The Liberals promised that if elected they would begin an immediate competition to purchase a replacement aircraft for the CF-18 fighter jet.
Public Services and Procurement Canada has created a new office to oversee that purchase. But there hasn’t been a lot of movement on the file. Instead, work is proceeding on the modernization program to keep the CF-18s flying until 2025.
Boeing’s Super Hornet is seen as a top contender if and when the Canadian government actually begins the process to replace the CF-18.
But with the Canadian procurement system notoriously slow, can Boeing hold out the years (potentially) it will take before Canada is ready to award a contract? The issue, according to defence analysts, is the lack of new orders for Super Hornets and whether Boeing can keep its production line going until Canada is ready to purchase a new fighter.
As it searches for more customers, the company has slowed Super Hornet production to just two aircraft per month in hopes additional orders will extend production into the 2020s, reports my former Defense News colleague Marcus Weisgerber (Marcus is now global business editor at Defense One).
|Boeing Super-Hornet Assembly plant, 2008. Boeing is currently just producing 2 aircraft per month. Without new orders, Boeing plans to end production in 2018. Something Canada needs to consider when choosing a new fighter; the availability of spare parts. (Photo: Boeing)|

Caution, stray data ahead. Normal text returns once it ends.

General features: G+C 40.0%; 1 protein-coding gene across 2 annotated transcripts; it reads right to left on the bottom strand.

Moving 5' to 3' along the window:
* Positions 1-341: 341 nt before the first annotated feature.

But without new orders, Super Hornet and Growler production would end in 2018, Dan Gillian, the Boeing vice president who oversees both aircraft, told Weisgerber.
There are potential orders in the wings. Kuwait wants to buy 28 aircraft but the Obama administration has yet to approve the deal. The U.S. Navy wants at least 30 more Super Hornets but so far money has been made available for only two.
Boeing sees the Kuwait deal as a key bridge to keeping the Super Hornet line open and potentially receiving an order from Canada, noted Weisgerber.